At approximately 7:22 p.m., one of the officers at the scene searched defendant’s name through law enforcement databases. It returned a report that displayed, among other information, defendant’s driver’s license, license plate, and VIN. The information in the report matched the VIN on the dashboard, defendant’s driver’s license, and the license plate that the officers observed at the scene.
One officer asked defendant if he could open the driver’s side door. Defendant consented and, upon opening the car door, the officers observed that the federal VIN label—required to be in that location—was missing. After questioning defendant about the missing federal label, the officers arrested defendant for violating New York Penal Law § 170.70 which prohibits “knowingly possess[ing] . . . a vehicle or vehicle part from which a vehicle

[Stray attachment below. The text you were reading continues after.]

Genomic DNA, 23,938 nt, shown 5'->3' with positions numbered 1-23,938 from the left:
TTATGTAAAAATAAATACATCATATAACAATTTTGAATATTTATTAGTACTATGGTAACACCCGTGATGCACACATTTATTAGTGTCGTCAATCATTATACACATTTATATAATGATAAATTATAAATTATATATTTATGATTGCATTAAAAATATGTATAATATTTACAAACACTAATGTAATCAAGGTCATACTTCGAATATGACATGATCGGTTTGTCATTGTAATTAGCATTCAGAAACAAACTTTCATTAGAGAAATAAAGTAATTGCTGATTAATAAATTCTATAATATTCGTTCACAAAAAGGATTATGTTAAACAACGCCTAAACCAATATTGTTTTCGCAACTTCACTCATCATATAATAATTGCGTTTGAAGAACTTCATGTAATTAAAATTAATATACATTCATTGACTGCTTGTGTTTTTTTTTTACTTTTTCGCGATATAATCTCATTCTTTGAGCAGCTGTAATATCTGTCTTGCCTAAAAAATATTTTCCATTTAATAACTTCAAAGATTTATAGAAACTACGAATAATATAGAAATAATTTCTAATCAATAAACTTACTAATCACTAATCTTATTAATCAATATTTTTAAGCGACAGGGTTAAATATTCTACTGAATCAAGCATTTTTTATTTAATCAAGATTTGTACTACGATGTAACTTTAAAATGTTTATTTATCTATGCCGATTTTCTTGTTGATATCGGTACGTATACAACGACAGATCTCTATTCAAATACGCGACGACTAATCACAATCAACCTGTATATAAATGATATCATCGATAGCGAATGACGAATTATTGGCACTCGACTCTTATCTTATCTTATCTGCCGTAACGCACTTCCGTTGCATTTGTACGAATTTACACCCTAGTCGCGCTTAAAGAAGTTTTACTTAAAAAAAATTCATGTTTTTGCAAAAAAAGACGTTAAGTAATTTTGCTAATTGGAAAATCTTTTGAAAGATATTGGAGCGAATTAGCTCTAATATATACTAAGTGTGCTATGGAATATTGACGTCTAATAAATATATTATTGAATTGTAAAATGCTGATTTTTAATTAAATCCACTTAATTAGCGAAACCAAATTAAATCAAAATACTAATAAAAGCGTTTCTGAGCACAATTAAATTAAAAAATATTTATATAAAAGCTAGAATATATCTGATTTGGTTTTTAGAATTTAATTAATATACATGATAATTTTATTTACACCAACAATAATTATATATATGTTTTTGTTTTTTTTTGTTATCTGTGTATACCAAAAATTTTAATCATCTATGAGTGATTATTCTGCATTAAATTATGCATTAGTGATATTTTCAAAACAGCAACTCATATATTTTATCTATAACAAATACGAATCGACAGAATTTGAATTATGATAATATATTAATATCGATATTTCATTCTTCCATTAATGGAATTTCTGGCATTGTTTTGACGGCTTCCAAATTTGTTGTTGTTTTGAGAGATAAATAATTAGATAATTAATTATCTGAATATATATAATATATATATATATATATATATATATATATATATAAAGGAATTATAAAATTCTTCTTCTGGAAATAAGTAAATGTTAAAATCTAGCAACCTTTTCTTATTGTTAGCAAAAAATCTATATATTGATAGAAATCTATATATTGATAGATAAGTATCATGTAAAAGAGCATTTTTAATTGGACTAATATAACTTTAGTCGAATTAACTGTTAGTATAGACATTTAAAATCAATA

identification number label, sticker, or plate has been removed[.]” The arrest occurred at approximately 7:29 p.m.
A subsequent inventory search uncovered a handgun under the car’s hood inside a zippered bag.
Defendant argued on appeal that the traffic stop that led to the discovery of the gun was unconstitutionally prolonged under the standards set forth by the Supreme Court in Rodriguez v. United States, 135 S.Ct. 1609 (2015). Rodriguez held that “a police stop exceeding the time needed to handle the matter for which the stop was made violates the Constitution’s shield against unreasonable seizures.” Authority for a traffic stop ends when the tasks tied to the traffic infraction should reasonably have been completed. A traffic stop may be extended beyond the point of completing its mission if an officer develops a reasonable suspicion of criminal activity.
Here, the Circuit found that the officers reasonably suspected the car to have been stolen based upon their observation of the scratches and apparently doctored registration sticker. The Circuit held that the fact that a computer search revealed that the car was owned by defendant and bore the appropriate VIN number, did not “necessarily dispel the officers’ otherwise reasonable suspicion” that the car had been stolen, because the thief could have performed a “VIN swap,” switching the VIN stickers in the car.